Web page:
unforeseen and extraordinary. The image of M. Venot was evoked
thereby, and he saw his little plump face and ruined teeth.
Assuredly M. Venot, whom for months he had been avoiding and thereby
rendering miserable, would be delighted were he to go and knock at
his door and fall weeping into his arms. In the old days God had
been always so merciful toward him. At the least sorrow, the
slightest obstacle on the path of life, he had been wont to enter a
church, where, kneeling down, he would humble his littleness in the
presence of Omnipotence. And he had been used to go forth thence,
fortified by prayer, fully prepared to give up the good things of
this world, possessed by the single yearning for eternal salvation.
But at present he only practiced by fits and starts, when the terror
of hell came upon him. All kinds of weak inclinations had overcome
him, and the thought of Nana disturbed his devotions. And now the
thought of God astonished him. Why had he not thought of God
before, in the hour of that terrible agony when his feeble humanity
was breaking up in ruin?

Meanwhile with slow and painful steps he sought for a church. But
he had lost his bearings; the early hour had changed the face of the
streets. Soon, however, as he turned the corner of the Rue de la
Chaussee-d'Antin, he noticed a tower looming vaguely in the fog at
the end of the Trinite Church. The white statues overlooking the
bare garden seemed like so many chilly Venuses among the yellow
foliage of a park. Under the porch he stood and panted a little,
for the ascent of the wide steps had tired him. Then he went in.
The church was very cold, for its heating apparatus had been
fireless since the previous evening, and its lofty, vaulted aisles
were full of a fine damp vapor which had come filtering through the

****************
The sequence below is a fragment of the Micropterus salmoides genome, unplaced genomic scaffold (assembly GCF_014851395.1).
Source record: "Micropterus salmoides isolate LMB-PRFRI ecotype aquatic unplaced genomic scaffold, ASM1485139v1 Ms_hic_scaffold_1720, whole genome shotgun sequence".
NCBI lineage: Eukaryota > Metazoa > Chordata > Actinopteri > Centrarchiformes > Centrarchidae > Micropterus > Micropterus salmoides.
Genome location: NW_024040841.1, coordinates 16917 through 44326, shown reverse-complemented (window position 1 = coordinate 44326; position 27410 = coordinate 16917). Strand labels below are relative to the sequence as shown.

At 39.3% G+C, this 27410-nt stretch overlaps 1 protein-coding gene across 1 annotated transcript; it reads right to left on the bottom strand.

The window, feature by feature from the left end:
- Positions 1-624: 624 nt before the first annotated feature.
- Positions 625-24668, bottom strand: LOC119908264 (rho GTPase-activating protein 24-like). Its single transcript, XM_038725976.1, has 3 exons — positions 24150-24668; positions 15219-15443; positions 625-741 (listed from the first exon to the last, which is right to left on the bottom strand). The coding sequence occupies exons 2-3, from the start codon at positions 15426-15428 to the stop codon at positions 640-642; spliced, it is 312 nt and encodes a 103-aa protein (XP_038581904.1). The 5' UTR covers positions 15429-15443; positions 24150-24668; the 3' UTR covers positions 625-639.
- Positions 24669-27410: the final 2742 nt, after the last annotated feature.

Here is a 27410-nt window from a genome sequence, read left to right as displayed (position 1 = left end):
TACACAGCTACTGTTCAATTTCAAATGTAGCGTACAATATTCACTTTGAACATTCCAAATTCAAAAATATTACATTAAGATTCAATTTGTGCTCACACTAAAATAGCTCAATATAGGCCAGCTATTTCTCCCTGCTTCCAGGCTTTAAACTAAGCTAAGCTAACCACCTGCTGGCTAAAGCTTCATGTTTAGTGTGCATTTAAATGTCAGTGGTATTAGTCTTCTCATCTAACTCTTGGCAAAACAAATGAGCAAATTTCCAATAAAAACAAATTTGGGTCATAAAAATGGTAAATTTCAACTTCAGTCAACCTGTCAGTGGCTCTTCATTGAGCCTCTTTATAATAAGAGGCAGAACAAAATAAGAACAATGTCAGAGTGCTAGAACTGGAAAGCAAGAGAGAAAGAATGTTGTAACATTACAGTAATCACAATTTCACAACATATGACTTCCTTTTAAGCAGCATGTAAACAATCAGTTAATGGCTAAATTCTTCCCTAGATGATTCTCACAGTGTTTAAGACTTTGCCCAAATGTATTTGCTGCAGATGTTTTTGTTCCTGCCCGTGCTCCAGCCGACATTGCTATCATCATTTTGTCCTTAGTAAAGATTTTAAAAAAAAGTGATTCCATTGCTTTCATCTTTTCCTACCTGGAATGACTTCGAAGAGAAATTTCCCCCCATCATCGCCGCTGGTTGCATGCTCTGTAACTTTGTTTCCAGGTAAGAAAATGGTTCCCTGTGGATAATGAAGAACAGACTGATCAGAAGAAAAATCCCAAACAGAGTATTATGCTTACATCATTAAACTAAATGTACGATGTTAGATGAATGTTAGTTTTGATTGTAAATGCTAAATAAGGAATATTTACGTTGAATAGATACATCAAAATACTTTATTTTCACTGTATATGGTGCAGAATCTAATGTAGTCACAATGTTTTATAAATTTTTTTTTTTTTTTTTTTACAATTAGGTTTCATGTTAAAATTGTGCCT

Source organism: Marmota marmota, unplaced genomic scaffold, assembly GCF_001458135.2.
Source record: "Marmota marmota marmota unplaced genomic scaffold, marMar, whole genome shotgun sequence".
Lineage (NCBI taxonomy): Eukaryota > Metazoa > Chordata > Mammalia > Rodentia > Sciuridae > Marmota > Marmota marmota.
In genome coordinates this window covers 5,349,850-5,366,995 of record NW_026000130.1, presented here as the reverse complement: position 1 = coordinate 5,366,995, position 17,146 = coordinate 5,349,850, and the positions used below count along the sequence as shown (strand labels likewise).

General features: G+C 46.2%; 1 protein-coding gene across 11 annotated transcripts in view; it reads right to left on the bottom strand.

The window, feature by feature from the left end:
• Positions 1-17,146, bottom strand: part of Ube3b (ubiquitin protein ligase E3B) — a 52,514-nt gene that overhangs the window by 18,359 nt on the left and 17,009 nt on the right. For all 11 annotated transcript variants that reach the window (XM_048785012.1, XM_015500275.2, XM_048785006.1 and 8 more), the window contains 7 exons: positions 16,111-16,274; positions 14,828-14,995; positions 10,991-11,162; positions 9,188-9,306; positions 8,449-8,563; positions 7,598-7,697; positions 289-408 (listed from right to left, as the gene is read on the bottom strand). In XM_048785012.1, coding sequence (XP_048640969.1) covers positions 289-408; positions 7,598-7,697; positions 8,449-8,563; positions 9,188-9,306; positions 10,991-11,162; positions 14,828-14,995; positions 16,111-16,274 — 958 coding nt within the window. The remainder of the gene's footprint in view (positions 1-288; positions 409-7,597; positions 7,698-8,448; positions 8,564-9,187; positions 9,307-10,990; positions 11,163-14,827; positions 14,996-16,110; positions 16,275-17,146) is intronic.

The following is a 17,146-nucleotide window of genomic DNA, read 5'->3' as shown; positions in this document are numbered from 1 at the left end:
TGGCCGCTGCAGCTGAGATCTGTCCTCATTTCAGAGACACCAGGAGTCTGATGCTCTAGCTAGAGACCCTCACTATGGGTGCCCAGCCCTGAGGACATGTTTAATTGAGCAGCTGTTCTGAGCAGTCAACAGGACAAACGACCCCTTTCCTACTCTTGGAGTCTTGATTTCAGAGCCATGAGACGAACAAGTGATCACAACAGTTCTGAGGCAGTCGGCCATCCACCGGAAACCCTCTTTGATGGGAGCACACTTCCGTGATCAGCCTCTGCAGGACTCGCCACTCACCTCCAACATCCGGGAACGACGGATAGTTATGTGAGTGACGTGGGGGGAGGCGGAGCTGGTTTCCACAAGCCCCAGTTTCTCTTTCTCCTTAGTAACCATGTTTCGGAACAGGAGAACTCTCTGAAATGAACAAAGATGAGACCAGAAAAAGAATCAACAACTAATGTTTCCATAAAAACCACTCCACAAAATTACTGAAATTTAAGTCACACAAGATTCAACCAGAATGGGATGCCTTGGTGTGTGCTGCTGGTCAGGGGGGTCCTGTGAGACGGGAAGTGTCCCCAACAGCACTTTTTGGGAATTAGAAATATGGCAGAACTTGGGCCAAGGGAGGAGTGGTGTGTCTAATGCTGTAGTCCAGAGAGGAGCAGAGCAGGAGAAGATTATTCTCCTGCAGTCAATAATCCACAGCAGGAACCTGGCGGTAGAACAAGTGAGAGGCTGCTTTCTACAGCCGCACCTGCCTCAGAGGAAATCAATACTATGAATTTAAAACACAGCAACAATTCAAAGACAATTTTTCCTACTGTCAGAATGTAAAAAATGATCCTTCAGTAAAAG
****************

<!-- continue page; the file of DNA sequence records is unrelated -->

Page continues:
windows. The aisles were deep in shadow; not a soul was in the
church, and the only sound audible amid the unlovely darkness was
that made by the old shoes of some verger or other who was dragging
himself about in sulky semiwakefulness. Muffat, however, after
knocking forlornly against an untidy collection of chairs, sank on
his knees with bursting heart and propped himself against the rails
in front of a little chapel close by a font. He clasped his hands
and began searching within himself for suitable prayers, while his
whole being yearned toward a transport. But only his lips kept
stammering empty words; his heart and brain were far away, and with
them he returned to the outer world and began his long, unresting
march through the streets, as though lashed forward by implacable
necessity. And he kept repeating, "O my God, come to my assistance!
O my God, abandon not Thy creature, who delivers himself up to Thy
justice! O my God, I adore Thee: Thou wilt not leave me to perish
under the buffetings of mine enemies!" Nothing answered: the
shadows and the cold weighed upon him, and the noise of the old
shoes continued in the distance and prevented him praying. Nothing,
indeed, save that tiresome noise was audible in the deserted church,
where the matutinal sweeping was unknown before the early masses had
somewhat warmed the air of the place. After that he rose to his
feet with the help of a chair, his knees cracking under him as he
did so. God was not yet there. And why should he weep in M.
Venot's arms? The man could do nothing.

And then mechanically he returned to Nana's house. Outside he